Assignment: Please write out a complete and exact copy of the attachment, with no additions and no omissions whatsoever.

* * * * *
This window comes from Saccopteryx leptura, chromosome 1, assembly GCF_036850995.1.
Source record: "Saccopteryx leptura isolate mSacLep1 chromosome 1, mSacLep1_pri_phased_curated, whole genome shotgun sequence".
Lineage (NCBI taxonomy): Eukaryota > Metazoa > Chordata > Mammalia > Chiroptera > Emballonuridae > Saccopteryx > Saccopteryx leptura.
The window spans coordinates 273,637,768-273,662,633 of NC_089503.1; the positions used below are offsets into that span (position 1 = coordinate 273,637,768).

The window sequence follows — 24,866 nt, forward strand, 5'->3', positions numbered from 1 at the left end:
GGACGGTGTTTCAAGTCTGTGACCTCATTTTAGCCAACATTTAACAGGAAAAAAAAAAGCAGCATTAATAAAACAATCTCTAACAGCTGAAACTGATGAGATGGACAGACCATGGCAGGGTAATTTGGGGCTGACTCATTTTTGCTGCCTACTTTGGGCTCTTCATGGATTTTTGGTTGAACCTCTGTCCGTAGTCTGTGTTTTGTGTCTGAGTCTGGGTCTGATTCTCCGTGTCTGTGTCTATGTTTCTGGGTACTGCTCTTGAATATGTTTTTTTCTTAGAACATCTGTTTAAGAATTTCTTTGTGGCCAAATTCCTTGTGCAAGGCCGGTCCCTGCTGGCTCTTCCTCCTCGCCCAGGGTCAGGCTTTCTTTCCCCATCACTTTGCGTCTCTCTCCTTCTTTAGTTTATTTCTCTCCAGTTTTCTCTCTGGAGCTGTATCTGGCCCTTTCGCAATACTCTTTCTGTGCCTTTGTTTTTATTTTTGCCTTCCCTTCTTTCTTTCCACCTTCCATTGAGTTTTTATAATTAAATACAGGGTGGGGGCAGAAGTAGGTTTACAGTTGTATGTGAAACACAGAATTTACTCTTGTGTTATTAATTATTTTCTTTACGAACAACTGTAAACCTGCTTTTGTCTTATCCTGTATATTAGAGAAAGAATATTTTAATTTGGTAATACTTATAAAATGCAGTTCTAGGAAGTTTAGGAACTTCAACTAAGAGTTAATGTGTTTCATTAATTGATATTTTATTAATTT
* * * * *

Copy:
This window comes from Saccopteryx leptura, chromosome 1, assembly GCF_036850995.1.
Source record: "Saccopteryx leptura isolate mSacLep1 chromosome 1, mSacLep1_pri_phased_curated, whole genome shotgun sequence".
Lineage (NCBI taxonomy): Eukaryota > Metazoa > Chordata > Mammalia > Chiroptera > Emballonuridae > Saccopteryx > Saccopteryx leptura.
The window spans coordinates 273,637,768-273,662,633 of NC_089503.1; the positions used below are offsets into that span (position 1 = coordinate 273,637,768).

The window sequence follows — 24,866 nt, forward strand, 5'->3', positions numbered from 1 at the left end:
GGACGGTGTTTCAAGTCTGTGACCTCATTTTAGCCAACATTTAACAGGAAAAAAAAAAGCAGCATTAATAAAACAATCTCTAACAGCTGAAACTGATGAGATGGACAGACCATGGCAGGGTAATTTGGGGCTGACTCATTTTTGCTGCCTACTTTGGGCTCTTCATGGATTTTTGGTTGAACCTCTGTCCGTAGTCTGTGTTTTGTGTCTGAGTCTGGGTCTGATTCTCCGTGTCTGTGTCTATGTTTCTGGGTACTGCTCTTGAATATGTTTTTTTCTTAGAACATCTGTTTAAGAATTTCTTTGTGGCCAAATTCCTTGTGCAAGGCCGGTCCCTGCTGGCTCTTCCTCCTCGCCCAGGGTCAGGCTTTCTTTCCCCATCACTTTGCGTCTCTCTCCTTCTTTAGTTTATTTCTCTCCAGTTTTCTCTCTGGAGCTGTATCTGGCCCTTTCGCAATACTCTTTCTGTGCCTTTGTTTTTATTTTTGCCTTCCCTTCTTTCTTTCCACCTTCCATTGAGTTTTTATAATTAAATACAGGGTGGGGGCAGAAGTAGGTTTACAGTTGTATGTGAAACACAGAATTTACTCTTGTGTTATTAATTATTTTCTTTACGAACAACTGTAAACCTGCTTTTGTCTTATCCTGTATATTAGAGAAAGAATATTTTAATTTGGTAATACTTATAAAATGCAGTTCTAGGAAGTTTAGGAACTTCAACTAAGAGTTAATGTGTTTCATTAATTGATATTTTATTAATTT